Mass transfer in liquid-liquid dispersion in a stirred tank extractor was investigated experimentally for several particular cases. Since the mass transfer resistance inside the drop depends on internal circulation condition, the mass transfer rate can be predicted from the modified rigid sphere model with the internal circulation correlation factor R. Experimental results show that R is nearly 1, which means that drops are internally stagnant in a stirred tank extractor within the experimental ranges.
The ratio of the resistances in the dispersed and the continuous phases was obtained from the proposed equations which were proven to be applicable to calculate the mass transfer coefficients in a stirred tank extractor. The limit conditions in which one of the resistances of the two phases can be ignored were fully discussed. Extraction efficiencies and drop size distributions for the various experimental conditions were predicted and they were well fitted with those obtained from experiments.
In order to estimate an extraction performance in a multistage agitated extraction column, a dispersed phase was regarded as ploy-dispersed drops by the application of simulation technique in a stirred tank extractor, and the effect of interactions between drops on the extraction performance was investigated.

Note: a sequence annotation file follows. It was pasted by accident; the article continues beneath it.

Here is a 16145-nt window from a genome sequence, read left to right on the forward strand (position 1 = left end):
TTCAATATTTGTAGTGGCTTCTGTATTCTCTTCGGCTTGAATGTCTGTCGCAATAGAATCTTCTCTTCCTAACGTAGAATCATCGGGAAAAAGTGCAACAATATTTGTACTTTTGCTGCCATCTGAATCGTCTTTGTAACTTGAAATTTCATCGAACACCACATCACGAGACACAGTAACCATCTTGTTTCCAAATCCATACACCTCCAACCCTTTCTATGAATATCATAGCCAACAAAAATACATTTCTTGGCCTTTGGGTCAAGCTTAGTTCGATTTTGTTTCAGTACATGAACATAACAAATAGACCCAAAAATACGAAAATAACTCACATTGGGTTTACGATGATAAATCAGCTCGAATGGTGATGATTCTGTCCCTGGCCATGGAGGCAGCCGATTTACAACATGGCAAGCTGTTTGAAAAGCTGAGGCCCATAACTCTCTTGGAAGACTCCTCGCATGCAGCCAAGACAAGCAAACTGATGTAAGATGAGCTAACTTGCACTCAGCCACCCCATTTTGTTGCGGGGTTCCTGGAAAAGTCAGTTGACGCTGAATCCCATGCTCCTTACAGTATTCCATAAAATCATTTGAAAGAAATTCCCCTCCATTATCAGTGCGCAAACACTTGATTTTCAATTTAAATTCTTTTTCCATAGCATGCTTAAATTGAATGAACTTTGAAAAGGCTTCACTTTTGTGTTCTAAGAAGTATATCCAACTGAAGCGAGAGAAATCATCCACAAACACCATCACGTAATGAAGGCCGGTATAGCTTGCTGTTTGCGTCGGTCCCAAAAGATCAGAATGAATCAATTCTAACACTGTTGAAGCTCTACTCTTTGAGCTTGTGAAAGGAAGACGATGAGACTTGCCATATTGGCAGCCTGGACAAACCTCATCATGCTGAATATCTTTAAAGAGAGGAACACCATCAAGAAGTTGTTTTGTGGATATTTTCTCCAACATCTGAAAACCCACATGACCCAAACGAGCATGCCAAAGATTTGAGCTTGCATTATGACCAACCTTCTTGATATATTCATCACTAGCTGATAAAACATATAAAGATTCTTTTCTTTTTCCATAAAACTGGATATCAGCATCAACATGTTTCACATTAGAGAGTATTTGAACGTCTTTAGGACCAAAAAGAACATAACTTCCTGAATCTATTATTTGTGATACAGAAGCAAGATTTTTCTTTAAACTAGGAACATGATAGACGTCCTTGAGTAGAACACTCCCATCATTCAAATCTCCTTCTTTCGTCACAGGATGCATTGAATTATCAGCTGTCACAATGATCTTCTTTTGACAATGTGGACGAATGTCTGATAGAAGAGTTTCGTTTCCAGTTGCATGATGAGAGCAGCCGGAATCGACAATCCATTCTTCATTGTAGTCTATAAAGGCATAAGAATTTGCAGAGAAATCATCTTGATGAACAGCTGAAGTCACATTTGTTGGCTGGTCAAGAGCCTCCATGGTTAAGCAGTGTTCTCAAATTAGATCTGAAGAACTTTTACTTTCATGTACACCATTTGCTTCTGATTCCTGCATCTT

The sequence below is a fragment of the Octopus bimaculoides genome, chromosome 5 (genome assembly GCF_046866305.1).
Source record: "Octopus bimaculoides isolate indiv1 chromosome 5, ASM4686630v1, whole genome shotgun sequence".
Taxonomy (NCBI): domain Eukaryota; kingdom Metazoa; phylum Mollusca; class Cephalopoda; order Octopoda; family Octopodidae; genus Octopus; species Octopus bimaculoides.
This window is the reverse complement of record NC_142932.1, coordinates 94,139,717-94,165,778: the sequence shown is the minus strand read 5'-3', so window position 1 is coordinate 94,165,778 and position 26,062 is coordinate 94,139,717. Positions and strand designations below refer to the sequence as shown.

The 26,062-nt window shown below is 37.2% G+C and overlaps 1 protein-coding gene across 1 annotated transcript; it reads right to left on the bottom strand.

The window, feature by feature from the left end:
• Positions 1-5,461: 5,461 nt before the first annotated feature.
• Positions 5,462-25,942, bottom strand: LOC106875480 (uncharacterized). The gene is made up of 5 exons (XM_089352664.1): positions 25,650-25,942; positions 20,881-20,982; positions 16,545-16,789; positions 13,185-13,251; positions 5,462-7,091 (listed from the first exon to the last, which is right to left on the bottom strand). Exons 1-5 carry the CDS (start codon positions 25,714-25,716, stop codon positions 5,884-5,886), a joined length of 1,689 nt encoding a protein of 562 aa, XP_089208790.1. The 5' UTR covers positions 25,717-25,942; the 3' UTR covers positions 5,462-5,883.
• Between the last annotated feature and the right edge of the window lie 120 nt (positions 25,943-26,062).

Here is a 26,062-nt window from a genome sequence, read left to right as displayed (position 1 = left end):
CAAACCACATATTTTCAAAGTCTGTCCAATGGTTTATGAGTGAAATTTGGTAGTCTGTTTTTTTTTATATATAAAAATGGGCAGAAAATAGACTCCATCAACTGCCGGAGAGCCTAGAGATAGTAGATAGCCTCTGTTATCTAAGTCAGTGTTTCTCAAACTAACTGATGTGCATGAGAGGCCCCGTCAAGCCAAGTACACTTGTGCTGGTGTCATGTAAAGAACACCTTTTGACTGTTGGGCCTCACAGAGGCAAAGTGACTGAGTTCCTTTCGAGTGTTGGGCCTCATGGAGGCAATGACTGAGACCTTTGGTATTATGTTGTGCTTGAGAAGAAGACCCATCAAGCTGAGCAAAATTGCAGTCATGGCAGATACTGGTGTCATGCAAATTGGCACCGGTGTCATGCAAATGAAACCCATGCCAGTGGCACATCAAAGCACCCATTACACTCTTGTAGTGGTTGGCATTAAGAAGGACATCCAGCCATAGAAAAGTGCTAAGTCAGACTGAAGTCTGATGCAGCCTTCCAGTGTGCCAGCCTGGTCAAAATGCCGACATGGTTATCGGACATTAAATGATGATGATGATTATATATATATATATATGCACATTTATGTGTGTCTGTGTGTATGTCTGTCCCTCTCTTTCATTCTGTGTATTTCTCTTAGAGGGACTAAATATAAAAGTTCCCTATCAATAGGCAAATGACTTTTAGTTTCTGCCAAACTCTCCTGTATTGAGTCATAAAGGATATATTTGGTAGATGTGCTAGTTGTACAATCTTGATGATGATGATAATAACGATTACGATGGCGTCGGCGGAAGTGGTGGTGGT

The flow in the continuous phase was represented by a plug flow and a circulation flow, and then backmixing of the continuous phase was described according to the degree of the circulation flow. Each drop's moving velocity and direction were determined by its terminal velocity and the velocity (forward and backward) of surrounding continuous phase. Hence, in this model, it was possible to express forward mixing and back mixing of the dispersed phase (drops) simultaneously. It is confirmed that terminal velocity of drop in an agitated extraction column can be expressed by Gal-Or/Waslo's equation or by Stokes' equation depending on its size.
Measured concentrations of each phase in a 5-stage agitated extraction column were consistent with those calculated by simulation program, MAEC1, within 6% deviation.